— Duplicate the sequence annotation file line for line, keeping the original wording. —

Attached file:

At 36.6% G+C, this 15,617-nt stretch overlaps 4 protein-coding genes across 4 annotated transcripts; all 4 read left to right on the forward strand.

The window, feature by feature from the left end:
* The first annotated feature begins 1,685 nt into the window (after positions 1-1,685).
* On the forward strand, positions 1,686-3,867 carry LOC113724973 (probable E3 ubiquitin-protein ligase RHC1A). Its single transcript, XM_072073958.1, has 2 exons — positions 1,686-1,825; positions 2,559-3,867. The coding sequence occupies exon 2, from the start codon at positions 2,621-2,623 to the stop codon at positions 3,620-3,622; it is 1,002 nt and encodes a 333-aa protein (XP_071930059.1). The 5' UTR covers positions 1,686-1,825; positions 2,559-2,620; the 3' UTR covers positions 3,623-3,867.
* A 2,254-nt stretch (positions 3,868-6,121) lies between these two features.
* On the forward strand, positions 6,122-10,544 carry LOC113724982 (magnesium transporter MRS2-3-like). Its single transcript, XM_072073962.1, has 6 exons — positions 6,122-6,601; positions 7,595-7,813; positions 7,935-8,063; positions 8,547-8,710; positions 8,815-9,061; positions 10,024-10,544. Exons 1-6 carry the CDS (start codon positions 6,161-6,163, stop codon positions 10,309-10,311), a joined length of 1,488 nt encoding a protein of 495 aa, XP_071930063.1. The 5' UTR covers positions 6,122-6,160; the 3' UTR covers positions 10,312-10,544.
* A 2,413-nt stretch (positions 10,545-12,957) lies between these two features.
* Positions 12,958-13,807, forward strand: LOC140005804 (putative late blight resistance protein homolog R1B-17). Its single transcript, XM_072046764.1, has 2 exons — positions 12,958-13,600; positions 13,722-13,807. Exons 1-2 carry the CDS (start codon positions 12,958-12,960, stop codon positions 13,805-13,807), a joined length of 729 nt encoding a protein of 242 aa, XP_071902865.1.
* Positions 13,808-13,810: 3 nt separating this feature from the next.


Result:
At 36.6% G+C, this 15,617-nt stretch overlaps 4 protein-coding genes across 4 annotated transcripts; all 4 read left to right on the forward strand.

The window, feature by feature from the left end:
* The first annotated feature begins 1,685 nt into the window (after positions 1-1,685).
* On the forward strand, positions 1,686-3,867 carry LOC113724973 (probable E3 ubiquitin-protein ligase RHC1A). Its single transcript, XM_072073958.1, has 2 exons — positions 1,686-1,825; positions 2,559-3,867. The coding sequence occupies exon 2, from the start codon at positions 2,621-2,623 to the stop codon at positions 3,620-3,622; it is 1,002 nt and encodes a 333-aa protein (XP_071930059.1). The 5' UTR covers positions 1,686-1,825; positions 2,559-2,620; the 3' UTR covers positions 3,623-3,867.
* A 2,254-nt stretch (positions 3,868-6,121) lies between these two features.
* On the forward strand, positions 6,122-10,544 carry LOC113724982 (magnesium transporter MRS2-3-like). Its single transcript, XM_072073962.1, has 6 exons — positions 6,122-6,601; positions 7,595-7,813; positions 7,935-8,063; positions 8,547-8,710; positions 8,815-9,061; positions 10,024-10,544. Exons 1-6 carry the CDS (start codon positions 6,161-6,163, stop codon positions 10,309-10,311), a joined length of 1,488 nt encoding a protein of 495 aa, XP_071930063.1. The 5' UTR covers positions 6,122-6,160; the 3' UTR covers positions 10,312-10,544.
* A 2,413-nt stretch (positions 10,545-12,957) lies between these two features.
* Positions 12,958-13,807, forward strand: LOC140005804 (putative late blight resistance protein homolog R1B-17). Its single transcript, XM_072046764.1, has 2 exons — positions 12,958-13,600; positions 13,722-13,807. Exons 1-2 carry the CDS (start codon positions 12,958-12,960, stop codon positions 13,805-13,807), a joined length of 729 nt encoding a protein of 242 aa, XP_071902865.1.
* Positions 13,808-13,810: 3 nt separating this feature from the next.